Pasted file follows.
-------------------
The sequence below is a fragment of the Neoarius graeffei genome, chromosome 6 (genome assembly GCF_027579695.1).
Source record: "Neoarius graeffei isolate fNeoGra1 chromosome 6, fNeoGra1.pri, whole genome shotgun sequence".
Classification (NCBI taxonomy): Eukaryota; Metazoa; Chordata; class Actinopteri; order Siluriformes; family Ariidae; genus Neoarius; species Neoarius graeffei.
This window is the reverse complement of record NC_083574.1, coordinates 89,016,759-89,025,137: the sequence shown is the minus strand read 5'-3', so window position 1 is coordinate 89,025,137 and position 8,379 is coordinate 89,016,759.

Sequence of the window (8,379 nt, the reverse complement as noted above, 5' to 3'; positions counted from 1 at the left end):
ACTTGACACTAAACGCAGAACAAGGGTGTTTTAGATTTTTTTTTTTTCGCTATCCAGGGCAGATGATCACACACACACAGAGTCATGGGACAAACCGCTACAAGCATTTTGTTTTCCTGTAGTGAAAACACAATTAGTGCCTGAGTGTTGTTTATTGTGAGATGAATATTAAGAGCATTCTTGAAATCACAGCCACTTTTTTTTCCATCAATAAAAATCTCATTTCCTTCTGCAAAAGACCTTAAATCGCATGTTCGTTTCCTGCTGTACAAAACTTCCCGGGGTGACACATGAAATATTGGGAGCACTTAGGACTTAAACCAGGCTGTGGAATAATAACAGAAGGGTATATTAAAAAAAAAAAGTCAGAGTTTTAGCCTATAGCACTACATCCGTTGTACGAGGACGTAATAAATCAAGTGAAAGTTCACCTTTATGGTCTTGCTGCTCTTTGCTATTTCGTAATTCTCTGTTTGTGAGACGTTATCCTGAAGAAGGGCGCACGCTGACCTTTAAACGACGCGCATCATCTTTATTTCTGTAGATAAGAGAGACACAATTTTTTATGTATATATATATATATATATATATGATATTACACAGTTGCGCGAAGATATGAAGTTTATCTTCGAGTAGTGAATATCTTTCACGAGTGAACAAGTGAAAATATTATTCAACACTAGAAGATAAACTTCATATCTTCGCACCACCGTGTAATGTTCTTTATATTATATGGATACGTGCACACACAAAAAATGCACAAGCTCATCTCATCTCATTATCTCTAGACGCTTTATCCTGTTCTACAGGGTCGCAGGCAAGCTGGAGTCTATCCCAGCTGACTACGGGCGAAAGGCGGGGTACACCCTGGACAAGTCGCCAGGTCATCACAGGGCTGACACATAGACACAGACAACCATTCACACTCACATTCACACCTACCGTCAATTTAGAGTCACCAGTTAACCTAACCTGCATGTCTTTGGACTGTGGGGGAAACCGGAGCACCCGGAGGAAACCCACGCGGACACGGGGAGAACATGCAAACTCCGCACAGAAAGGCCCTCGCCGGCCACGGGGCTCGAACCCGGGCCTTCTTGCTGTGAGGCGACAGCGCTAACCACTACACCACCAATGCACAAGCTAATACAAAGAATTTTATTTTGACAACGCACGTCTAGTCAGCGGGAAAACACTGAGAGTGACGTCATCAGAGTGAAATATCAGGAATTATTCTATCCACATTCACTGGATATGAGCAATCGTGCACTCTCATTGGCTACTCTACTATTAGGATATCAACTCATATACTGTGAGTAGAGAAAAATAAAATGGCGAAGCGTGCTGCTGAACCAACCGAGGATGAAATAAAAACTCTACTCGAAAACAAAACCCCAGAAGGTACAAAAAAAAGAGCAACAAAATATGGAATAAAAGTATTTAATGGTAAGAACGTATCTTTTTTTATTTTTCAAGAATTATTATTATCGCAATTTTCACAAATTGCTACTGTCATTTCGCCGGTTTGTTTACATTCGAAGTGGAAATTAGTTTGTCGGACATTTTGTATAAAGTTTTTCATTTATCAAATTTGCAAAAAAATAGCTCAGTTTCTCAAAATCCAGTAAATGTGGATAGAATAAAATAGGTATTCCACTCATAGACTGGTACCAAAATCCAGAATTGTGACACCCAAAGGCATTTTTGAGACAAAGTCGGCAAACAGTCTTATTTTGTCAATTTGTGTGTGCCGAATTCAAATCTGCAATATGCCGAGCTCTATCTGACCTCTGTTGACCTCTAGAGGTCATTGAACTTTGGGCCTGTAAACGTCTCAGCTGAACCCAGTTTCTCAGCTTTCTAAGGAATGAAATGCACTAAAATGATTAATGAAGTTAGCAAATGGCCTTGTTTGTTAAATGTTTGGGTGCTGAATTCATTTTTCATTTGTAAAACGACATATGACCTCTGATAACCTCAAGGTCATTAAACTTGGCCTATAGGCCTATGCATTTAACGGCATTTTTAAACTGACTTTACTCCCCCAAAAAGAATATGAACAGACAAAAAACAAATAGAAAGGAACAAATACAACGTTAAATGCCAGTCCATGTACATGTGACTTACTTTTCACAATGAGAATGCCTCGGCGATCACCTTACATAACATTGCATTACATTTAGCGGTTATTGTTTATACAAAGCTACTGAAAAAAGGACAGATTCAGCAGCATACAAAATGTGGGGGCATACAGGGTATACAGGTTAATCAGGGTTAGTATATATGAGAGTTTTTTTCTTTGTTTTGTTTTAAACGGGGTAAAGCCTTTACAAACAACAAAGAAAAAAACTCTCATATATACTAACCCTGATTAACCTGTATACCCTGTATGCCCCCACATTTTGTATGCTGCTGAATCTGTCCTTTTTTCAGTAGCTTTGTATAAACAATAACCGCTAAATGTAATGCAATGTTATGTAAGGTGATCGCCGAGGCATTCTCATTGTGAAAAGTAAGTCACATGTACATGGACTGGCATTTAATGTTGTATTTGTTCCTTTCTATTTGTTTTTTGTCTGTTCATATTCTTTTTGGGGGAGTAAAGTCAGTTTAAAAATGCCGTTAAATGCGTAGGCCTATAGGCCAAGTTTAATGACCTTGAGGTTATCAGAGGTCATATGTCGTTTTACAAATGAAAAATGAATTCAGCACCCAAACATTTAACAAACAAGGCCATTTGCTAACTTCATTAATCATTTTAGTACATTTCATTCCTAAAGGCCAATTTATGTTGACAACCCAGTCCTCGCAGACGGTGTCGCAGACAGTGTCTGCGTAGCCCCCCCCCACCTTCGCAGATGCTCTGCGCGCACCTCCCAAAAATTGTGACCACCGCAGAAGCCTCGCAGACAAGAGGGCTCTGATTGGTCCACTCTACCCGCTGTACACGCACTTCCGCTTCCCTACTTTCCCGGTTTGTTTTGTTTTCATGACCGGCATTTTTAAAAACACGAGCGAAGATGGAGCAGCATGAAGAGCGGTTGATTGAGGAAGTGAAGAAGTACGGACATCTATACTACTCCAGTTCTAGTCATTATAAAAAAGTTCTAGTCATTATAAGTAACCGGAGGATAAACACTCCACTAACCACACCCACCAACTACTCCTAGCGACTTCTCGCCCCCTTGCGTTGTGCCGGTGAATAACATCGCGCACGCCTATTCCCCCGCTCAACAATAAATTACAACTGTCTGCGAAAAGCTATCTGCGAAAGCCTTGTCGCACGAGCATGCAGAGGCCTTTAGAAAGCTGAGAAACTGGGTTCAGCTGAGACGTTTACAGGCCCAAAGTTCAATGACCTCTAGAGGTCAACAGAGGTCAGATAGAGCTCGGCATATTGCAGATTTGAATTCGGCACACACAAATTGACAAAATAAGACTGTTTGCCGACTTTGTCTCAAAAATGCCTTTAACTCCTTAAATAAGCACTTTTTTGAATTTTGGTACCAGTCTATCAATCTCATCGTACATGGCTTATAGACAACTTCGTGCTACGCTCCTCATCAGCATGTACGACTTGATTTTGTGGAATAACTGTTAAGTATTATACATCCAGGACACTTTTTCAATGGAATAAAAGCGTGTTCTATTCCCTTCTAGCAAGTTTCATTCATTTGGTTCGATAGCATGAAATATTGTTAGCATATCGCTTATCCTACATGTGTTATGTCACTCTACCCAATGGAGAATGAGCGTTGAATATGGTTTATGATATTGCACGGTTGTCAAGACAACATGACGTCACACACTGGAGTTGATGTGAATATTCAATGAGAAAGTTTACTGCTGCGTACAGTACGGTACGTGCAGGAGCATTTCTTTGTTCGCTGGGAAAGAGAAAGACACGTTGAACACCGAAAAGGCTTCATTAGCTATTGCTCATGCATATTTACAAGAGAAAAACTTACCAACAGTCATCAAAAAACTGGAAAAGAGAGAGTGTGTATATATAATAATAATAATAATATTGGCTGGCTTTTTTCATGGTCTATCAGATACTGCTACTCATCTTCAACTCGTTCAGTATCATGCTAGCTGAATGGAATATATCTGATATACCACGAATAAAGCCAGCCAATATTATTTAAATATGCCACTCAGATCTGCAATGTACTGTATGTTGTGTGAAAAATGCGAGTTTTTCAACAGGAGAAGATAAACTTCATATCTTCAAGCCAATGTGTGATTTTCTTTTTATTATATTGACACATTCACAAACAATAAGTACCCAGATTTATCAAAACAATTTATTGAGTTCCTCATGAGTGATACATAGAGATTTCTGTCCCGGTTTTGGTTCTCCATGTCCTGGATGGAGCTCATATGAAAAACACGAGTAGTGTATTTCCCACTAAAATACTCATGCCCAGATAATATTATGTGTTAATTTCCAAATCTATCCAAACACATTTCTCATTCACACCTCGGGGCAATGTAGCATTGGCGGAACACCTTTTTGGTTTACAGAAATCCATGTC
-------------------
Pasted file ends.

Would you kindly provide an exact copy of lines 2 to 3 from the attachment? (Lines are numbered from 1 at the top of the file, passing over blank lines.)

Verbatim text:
Source record: "Neoarius graeffei isolate fNeoGra1 chromosome 6, fNeoGra1.pri, whole genome shotgun sequence".
Classification (NCBI taxonomy): Eukaryota; Metazoa; Chordata; class Actinopteri; order Siluriformes; family Ariidae; genus Neoarius; species Neoarius graeffei.